Olay is one company, amongst many others (including Bumble & Bumble, Elizabeth Arden, and Clinique) which features palm oil as an ingredient in their skincare range. A good example is their Total Effects Wake Up Wonder product that contains both Isopropyl Palmitate (a palm oil derivative) and Palmitic acid (saturated fatty acid found in fats and waxes including olive oil, palm oil and body lipids).   

Whilst many organisations understand the impact of harvesting palm oil on the environment, palm oil still remains in high demand. Experts say that it is virtually impossible to completely remove it from all produce as it is difficult to find an equally efficient and cheap alternative with a high yield of oil. To help solve some of the issues created from the production of palm oil the Roundtable on Sustainable Palm Oil (RSPO) was established in 2003. Since then RSPO have introduced environmental standards which places restrictions on the methods in which palm oil is harvested, ensuring that both locals are still able to live off the Palm oil plantations and a reduction in the number of forests being cut down. Companies can also obtain Certified Sustainable Palm Oil (CSPO) and Certified Sustainable Palm Kernal Oil (CSPKO) to show their support of this environmentally-friendly initiative.

For those who want to purchase cosmetics containing no palm oil, Lush use almond and olive oil as alternatives. Alternatively, if palm oil is essential in your daily skin care routine you can purchase certified palm oil based products from Body Shop, which has an ethical range of products sourced only from sustainable palm oil plantations.

Shark Liver Oil

Shark Liver oil is another common ingredient in cosmetics. It contains hydrocarbon pristane and squalene which are natural components of sebum secretions, and a precursor of cholesterol (i.e. the chemicals produced prior to cholestral in a chemical reaction). This oil is used as a non-absorbable (i.e. it cannot be absorbed by the skin) bland cosmetic base material.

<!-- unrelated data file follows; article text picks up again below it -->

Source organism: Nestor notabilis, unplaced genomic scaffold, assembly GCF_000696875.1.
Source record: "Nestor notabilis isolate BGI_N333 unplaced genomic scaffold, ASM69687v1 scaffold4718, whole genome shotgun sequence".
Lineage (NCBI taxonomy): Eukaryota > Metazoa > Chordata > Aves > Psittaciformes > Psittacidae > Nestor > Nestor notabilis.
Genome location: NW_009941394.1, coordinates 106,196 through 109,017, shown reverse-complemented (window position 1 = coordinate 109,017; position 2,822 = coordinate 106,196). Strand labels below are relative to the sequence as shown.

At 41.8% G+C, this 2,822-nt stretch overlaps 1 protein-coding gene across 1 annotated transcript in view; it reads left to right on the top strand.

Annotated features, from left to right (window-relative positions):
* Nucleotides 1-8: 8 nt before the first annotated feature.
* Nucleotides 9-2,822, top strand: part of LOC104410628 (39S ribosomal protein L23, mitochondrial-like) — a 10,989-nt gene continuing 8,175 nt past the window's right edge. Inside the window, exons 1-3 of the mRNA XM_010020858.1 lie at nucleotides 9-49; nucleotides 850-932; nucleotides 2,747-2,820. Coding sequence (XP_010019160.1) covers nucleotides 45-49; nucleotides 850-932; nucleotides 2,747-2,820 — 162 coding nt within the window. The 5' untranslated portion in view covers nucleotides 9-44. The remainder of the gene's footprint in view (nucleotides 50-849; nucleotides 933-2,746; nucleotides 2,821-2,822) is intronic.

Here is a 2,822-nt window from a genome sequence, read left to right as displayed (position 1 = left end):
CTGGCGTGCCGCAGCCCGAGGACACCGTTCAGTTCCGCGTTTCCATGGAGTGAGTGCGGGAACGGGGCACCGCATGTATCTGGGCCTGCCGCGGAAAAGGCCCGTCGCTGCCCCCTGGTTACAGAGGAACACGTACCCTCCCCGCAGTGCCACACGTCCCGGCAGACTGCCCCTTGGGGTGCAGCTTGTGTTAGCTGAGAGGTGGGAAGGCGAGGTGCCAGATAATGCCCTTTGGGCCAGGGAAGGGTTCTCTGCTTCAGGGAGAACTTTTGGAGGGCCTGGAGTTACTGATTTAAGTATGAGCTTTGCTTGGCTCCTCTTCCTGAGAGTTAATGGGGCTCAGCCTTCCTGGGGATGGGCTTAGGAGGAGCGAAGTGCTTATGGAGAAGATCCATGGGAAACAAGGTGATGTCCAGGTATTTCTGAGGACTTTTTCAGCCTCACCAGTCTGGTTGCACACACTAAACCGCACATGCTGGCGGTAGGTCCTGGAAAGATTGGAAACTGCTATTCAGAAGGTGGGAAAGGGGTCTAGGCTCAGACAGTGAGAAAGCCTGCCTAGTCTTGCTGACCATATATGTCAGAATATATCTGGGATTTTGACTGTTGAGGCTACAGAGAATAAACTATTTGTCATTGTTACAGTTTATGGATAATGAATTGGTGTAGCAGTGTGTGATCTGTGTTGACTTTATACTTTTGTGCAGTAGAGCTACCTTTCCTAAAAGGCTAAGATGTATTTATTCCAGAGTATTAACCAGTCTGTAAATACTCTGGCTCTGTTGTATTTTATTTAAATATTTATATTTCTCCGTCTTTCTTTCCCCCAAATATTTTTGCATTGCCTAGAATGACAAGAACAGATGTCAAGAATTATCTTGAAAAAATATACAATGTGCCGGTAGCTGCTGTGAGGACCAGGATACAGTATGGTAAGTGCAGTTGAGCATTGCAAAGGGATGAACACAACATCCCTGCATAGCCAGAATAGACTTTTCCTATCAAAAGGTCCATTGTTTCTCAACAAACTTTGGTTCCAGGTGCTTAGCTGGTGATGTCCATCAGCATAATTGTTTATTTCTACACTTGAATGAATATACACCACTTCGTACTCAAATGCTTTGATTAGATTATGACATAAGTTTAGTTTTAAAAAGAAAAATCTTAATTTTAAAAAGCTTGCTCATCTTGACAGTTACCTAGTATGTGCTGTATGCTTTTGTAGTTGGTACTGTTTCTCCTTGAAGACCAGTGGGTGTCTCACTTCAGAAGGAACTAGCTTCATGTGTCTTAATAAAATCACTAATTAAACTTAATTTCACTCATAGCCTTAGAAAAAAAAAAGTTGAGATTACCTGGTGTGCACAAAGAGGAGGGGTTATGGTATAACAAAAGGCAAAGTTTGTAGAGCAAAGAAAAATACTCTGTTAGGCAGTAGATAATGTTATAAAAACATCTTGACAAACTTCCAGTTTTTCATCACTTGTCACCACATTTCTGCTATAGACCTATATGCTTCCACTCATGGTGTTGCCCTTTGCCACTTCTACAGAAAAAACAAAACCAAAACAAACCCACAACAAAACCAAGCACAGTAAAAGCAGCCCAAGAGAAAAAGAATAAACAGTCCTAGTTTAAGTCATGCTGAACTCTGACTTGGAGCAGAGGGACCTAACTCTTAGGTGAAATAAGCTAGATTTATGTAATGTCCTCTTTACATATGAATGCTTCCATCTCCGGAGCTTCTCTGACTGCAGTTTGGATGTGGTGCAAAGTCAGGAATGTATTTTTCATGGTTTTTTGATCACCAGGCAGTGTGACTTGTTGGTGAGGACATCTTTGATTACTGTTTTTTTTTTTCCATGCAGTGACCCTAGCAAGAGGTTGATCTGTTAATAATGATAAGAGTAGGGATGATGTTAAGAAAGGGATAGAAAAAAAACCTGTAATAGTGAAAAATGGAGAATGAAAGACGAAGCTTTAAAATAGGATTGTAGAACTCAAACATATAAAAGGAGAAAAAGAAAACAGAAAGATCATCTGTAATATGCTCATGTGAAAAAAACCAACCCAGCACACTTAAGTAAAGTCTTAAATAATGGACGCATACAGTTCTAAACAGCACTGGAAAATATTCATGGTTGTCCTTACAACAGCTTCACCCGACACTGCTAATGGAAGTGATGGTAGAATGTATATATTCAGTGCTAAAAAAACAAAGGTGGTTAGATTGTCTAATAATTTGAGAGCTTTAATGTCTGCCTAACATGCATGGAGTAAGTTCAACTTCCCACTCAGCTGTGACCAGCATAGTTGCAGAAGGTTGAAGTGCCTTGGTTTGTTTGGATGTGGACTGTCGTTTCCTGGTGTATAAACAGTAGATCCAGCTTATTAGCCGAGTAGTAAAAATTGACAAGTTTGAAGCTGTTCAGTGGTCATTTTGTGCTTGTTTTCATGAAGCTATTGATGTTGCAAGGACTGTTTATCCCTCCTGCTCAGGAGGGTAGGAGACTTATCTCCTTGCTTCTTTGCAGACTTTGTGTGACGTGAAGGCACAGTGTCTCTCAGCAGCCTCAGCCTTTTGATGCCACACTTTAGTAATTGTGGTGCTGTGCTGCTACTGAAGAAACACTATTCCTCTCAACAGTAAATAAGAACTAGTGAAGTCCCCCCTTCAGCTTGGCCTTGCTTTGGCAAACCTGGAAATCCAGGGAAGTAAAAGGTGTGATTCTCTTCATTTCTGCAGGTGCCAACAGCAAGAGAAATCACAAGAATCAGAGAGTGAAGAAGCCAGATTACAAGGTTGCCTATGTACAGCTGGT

Shark livers can represent 25 – 30 per cent of its total body weight, and as a result large quantities of squalene are found in shark liver oil in comparison to the small amounts found in olive oil, wheat germ oil, rice bran oil, yeast and in various other foodstuffs. Considering the higher yield of squalene found in shark liver oil cosmetic companies have consequently featured this efficient animal-based ingredient in a range of their products. This has seen various shark species almost reach extinction, with many being listed as endangered.

Although the use of shark liver oil has seen a decline in recent years due to the 2008 campaign led by a charity called Oceana, which lobbied for the removal of animal squalene in skincare commodities, some products such as those in the L’Oreal’s Shu Uemura range, still contains squalene. Squalene is featured in 12 make up formulas including eight lipsticks in the aforementioned L’Oreal range.

In a world where the average person is bombarded with heavily photo-shopped images on a daily basis it is understandable that everyone wants to feel and look good. Whilst we are happy to fork out sums of money on products that promise to do just that, it seems that our environment pays a higher price.

By Nancy Bukasa


Smoked Salmon Risotto

Mmmm all this talk of Salmon has given us a hankering for a delicious summery dish. Try it out yourself and tell us how it went.

For the risotto you need:

        50g/2oz butter

        250g/9oz risotto rice (carnoroli or arborio)

        2 shallots, finely chopped

        1 glass white wine

        550ml/18fl oz fish stock

        3 tbsp finely chopped dill, parsley and basil

        1 tsp finely chopped lemon zest

        salt and pepper

For the salmon:

        4 lightly smoked salmon fillets

        knob of butter

For the sauce:

        1 finely chopped shallot

        3 tbsp white wine

        juice of ½ lemon

        2.5ml/½ tsp chopped lemon zest

        150g/5oz unsalted butter

To serve:

        125g/4oz baby spinach

        handful fresh rocket leaves

        olive oil

Preparation method:

  1. For the risotto: over a low heat, melt the 50g/2oz butter and sweat the shallots for 1-2 minutes. Add the risotto rice and coat in the butter for a further minute.